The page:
P&O CEO rules out giving dismissed workers’ jobs back as 2nd ferry is seized

You can read this article in 5 minutes

P&O's decision to immediately dismiss 800 crew and replace them with agency staff continues to backfire, with another of one its vessels now seized by the Maritime and Coastguard Agency on safety grounds.

P&O CEO rules out giving dismissed workers’ jobs back as 2nd ferry is seized
Photo: Fabian318, CC BY-SA 3.0, via Wikimedia Commons

Regular readers will be aware that on Friday, the UK’s Maritime and Coastguard Agency (MCA) detained P&O’s European Causeway ferry at the Port of Larne “due to failures on crew familiarisation, vessel documentation and crew training”.

It has now emerged that the P&O’s Pride of Kent vessel, which is one of the ferries operating on the Dover-Calais route, has suffered the same fate. UK Transport Secretary Grant Shapps confirmed the news yesterday evening via Twitter:

Mr Shapps Tweet followed a letter sent to P&O CEO Peter Hebblethwaite, in which he stressed that P&O had “one further opportunity” to row back on its decision and offer all 800 workers their jobs back on previous terms, conditions and wages.

However, Mr Hebblethwaite released a public reply today that confirmed P&O would not be reinstating the dismissed staff:

“You have asked me to reverse our decision and „offer all 800 workers their jobs back.” Unfortunately, this ignores the situation’s fundamental and factual realities. Firstly, the circumstances which led P&O Ferries to make the decision in the first place still apply. Complying with your request would deliberately cause the company’s collapse, resulting in the irretrievable loss of an additional 2,200 jobs. I cannot imagine that you would wish to compel an employer to bring about its downfall, affecting not hundreds but thousands of families,” wrote Hebblethwaite.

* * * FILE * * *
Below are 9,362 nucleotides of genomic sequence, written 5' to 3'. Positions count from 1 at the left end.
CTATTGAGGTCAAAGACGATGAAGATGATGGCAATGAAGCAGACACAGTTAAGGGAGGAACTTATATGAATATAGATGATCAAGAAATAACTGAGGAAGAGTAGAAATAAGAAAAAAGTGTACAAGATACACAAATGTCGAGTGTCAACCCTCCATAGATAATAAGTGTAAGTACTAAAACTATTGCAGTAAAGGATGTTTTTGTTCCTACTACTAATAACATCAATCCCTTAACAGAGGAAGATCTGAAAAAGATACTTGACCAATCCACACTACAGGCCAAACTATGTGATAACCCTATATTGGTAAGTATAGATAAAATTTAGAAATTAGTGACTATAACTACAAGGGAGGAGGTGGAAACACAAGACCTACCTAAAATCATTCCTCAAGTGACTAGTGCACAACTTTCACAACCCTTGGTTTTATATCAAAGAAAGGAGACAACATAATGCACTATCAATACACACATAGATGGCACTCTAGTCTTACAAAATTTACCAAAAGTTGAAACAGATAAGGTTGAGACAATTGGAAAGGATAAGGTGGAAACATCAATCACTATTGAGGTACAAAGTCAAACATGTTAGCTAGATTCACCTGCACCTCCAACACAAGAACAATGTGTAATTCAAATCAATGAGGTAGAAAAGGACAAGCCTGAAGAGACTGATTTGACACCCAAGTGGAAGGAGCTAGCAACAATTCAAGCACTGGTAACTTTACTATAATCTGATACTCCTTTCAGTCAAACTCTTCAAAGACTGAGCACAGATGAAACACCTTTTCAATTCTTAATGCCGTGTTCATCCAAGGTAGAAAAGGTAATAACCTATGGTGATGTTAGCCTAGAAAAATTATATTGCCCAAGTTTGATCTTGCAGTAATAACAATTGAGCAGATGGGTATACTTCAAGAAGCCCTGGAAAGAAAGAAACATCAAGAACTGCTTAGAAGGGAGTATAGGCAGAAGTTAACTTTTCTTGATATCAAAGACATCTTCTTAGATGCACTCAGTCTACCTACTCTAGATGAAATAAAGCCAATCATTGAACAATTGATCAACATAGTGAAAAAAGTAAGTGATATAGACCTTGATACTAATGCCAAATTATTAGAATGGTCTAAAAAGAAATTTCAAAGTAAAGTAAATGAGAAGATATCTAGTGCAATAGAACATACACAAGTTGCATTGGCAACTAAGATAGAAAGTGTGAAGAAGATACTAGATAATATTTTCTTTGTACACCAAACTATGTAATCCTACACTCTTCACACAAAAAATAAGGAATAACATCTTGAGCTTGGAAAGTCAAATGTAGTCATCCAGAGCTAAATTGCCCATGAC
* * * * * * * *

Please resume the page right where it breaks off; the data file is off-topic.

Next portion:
The P&O CEO added:

“Secondly, of the 786 redundant crew, over 765 have taken steps to accept the settlement offer. Of these, over 500 have now accepted and signed settlement agreements, including 67 officers who have either accepted the offer to work with the new crew provider or are in process. These are legally binding agreements, and crew members who have entered them will rightly expect us to comply with their terms. Accordingly, we cannot offer a change to the 31 March deadline for our redundancy offer to seafarers.”

The open letter to Mr Shapps then goes on to repeat the arguments Hebblethwaite made in his select committee appearance last week, which included the claim that P&O simply had no choice but to swiftly make staff redundant as part of its switch to a new operating model. In the opinion of the ferry boss, the move was necessary to prevent the company from total bankruptcy and save all of its staff from redundancy.

Since Hebblethwaite spoke to MPs, UK Transport Secretary Grant Shapps has brought forward legislation intended to prevent companies such as P&O paying below minimum wage to seafarers working on vessels operating in water around the UK.  P&O has actually welcomed the proposal, suggesting that it has always “called for level playing field regarding salaries on British ferry routes.”

Hebblethwaite’s open letter also states that it is not the lower wages of the agency model that is generating most savings for P&O, but rather the “removal of job duplication”.

“It is important to emphasise that most of the anticipated savings arise from the removal of job duplication and the benefits of increased flexibility, not from reducing wages. Please note that even if the national minimum wage were to be applicable, the need to adopt a different crewing model would not change. Under this model, crews are paid for the actual time they work (plus holidays) rather than the previous model in which crews were granted full pay for working 24 weeks a year. That model is unsustainable in the current and very competitive operating environment. I would welcome the opportunity to explain this crewing model in greater detail,” reads the P&O boss’ letter.

Meanwhile, a seafarer working on preparations for the redeployment of a P&O vessel in Dover has described the situation as “all panic”. The source, who expressed sadness for the dismissed P&O employees, told Sky News the preparations were “stop-start”and “far from smooth”.

Photo: Fabian318, CC BY-SA 3.0, via Wikimedia Commons

Trending articles
Trending articles